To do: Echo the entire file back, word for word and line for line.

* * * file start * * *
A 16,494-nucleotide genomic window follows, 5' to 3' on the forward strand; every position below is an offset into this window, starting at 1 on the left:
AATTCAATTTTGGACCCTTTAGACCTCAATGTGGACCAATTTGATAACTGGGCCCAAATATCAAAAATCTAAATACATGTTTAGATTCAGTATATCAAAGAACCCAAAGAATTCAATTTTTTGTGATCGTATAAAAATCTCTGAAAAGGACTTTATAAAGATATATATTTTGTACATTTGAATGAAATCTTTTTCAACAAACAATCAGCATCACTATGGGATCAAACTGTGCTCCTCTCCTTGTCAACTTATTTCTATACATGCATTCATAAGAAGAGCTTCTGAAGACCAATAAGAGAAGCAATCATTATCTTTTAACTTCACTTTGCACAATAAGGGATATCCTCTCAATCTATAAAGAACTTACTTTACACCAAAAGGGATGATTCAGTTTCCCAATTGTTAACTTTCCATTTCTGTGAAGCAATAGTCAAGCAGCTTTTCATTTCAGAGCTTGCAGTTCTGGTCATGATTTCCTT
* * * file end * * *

A 16,494-nucleotide genomic window follows, 5' to 3' on the forward strand; every position below is an offset into this window, starting at 1 on the left:
AATTCAATTTTGGACCCTTTAGACCTCAATGTGGACCAATTTGATAACTGGGCCCAAATATCAAAAATCTAAATACATGTTTAGATTCAGTATATCAAAGAACCCAAAGAATTCAATTTTTTGTGATCGTATAAAAATCTCTGAAAAGGACTTTATAAAGATATATATTTTGTACATTTGAATGAAATCTTTTTCAACAAACAATCAGCATCACTATGGGATCAAACTGTGCTCCTCTCCTTGTCAACTTATTTCTATACATGCATTCATAAGAAGAGCTTCTGAAGACCAATAAGAGAAGCAATCATTATCTTTTAACTTCACTTTGCACAATAAGGGATATCCTCTCAATCTATAAAGAACTTACTTTACACCAAAAGGGATGATTCAGTTTCCCAATTGTTAACTTTCCATTTCTGTGAAGCAATAGTCAAGCAGCTTTTCATTTCAGAGCTTGCAGTTCTGGTCATGATTTCCTT